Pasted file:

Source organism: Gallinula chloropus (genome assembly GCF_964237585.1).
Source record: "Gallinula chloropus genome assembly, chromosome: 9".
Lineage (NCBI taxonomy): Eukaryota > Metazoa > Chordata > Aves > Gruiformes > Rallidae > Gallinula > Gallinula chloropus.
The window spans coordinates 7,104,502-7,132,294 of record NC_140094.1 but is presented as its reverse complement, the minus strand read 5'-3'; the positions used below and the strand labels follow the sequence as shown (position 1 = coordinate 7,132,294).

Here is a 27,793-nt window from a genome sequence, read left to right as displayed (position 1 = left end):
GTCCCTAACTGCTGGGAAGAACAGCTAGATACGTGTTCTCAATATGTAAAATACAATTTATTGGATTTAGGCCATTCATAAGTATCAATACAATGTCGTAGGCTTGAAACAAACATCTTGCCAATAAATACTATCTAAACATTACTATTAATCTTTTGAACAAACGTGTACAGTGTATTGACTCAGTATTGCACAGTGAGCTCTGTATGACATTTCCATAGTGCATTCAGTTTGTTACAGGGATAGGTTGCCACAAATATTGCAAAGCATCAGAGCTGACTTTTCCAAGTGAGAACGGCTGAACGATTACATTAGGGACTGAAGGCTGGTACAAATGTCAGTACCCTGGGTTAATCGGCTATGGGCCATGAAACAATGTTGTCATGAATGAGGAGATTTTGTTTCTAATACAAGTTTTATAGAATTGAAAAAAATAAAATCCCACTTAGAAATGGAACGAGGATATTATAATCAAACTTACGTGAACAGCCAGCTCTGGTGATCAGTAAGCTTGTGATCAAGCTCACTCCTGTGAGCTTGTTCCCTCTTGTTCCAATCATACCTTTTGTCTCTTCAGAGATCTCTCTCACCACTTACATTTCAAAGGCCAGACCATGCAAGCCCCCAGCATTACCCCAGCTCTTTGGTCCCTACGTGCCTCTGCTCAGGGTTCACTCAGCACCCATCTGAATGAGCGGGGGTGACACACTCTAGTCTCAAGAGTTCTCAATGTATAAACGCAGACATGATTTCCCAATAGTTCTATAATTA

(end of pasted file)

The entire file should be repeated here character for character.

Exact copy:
Source organism: Gallinula chloropus (genome assembly GCF_964237585.1).
Source record: "Gallinula chloropus genome assembly, chromosome: 9".
Lineage (NCBI taxonomy): Eukaryota > Metazoa > Chordata > Aves > Gruiformes > Rallidae > Gallinula > Gallinula chloropus.
The window spans coordinates 7,104,502-7,132,294 of record NC_140094.1 but is presented as its reverse complement, the minus strand read 5'-3'; the positions used below and the strand labels follow the sequence as shown (position 1 = coordinate 7,132,294).

Here is a 27,793-nt window from a genome sequence, read left to right as displayed (position 1 = left end):
GTCCCTAACTGCTGGGAAGAACAGCTAGATACGTGTTCTCAATATGTAAAATACAATTTATTGGATTTAGGCCATTCATAAGTATCAATACAATGTCGTAGGCTTGAAACAAACATCTTGCCAATAAATACTATCTAAACATTACTATTAATCTTTTGAACAAACGTGTACAGTGTATTGACTCAGTATTGCACAGTGAGCTCTGTATGACATTTCCATAGTGCATTCAGTTTGTTACAGGGATAGGTTGCCACAAATATTGCAAAGCATCAGAGCTGACTTTTCCAAGTGAGAACGGCTGAACGATTACATTAGGGACTGAAGGCTGGTACAAATGTCAGTACCCTGGGTTAATCGGCTATGGGCCATGAAACAATGTTGTCATGAATGAGGAGATTTTGTTTCTAATACAAGTTTTATAGAATTGAAAAAAATAAAATCCCACTTAGAAATGGAACGAGGATATTATAATCAAACTTACGTGAACAGCCAGCTCTGGTGATCAGTAAGCTTGTGATCAAGCTCACTCCTGTGAGCTTGTTCCCTCTTGTTCCAATCATACCTTTTGTCTCTTCAGAGATCTCTCTCACCACTTACATTTCAAAGGCCAGACCATGCAAGCCCCCAGCATTACCCCAGCTCTTTGGTCCCTACGTGCCTCTGCTCAGGGTTCACTCAGCACCCATCTGAATGAGCGGGGGTGACACACTCTAGTCTCAAGAGTTCTCAATGTATAAACGCAGACATGATTTCCCAATAGTTCTATAATTA